Eight cases of adrenocortical tumor are presented with a review of the literature. Although such tumors are rare, they are important causes of inappropriate virilization and Cushing's syndrome in childhood. Clinical virilization with or without hypercortisolism was found in all eight children, who were 5 years old or younger. Excessive linear growth was noted, despite evidence of hypercortisolism. Serum levels of dehydroepiandrosterone, dehydroepiandrosterone sulfate, testosterone, and cortisol were elevated in all cases tested and appear to be useful diagnostic alternatives to the more traditional determinations of urine 17-ketosteroids and 17-hydroxycorticosteroids. Abdominal sonography and computed tomography have proven to be reliable tools for tumor localization. Surgical resection was the definitive therapy in all patients, and perioperative steroid replacement was essential. Histologic diagnosis appeared to have little bearing on prognosis, and the majority of pediatric patients have had clinically benign disease. At a mean follow-up of 3 years, seven of the eight children were alive and had no evidence of tumor recurrence.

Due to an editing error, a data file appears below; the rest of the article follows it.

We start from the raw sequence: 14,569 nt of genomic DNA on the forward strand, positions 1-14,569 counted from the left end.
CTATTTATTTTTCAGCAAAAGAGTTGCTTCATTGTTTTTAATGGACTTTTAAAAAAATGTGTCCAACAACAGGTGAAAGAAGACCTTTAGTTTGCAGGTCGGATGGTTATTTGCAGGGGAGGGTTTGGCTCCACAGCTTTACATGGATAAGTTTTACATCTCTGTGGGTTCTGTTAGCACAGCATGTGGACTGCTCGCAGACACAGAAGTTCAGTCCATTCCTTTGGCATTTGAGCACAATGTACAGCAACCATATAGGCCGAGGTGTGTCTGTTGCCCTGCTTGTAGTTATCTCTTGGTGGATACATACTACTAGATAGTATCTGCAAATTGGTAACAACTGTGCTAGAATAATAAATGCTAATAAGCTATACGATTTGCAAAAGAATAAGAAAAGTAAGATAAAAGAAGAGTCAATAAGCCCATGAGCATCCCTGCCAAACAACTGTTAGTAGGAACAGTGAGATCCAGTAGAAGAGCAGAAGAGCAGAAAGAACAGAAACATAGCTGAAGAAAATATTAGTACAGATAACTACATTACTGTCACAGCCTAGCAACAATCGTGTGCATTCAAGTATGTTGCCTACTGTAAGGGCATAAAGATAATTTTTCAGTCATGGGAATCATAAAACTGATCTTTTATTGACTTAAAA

|Original language||English (US)|
|Number of pages||8|
|State||Published - 1985|
ASJC Scopus subject areas
- Pediatrics, Perinatology, and Child Health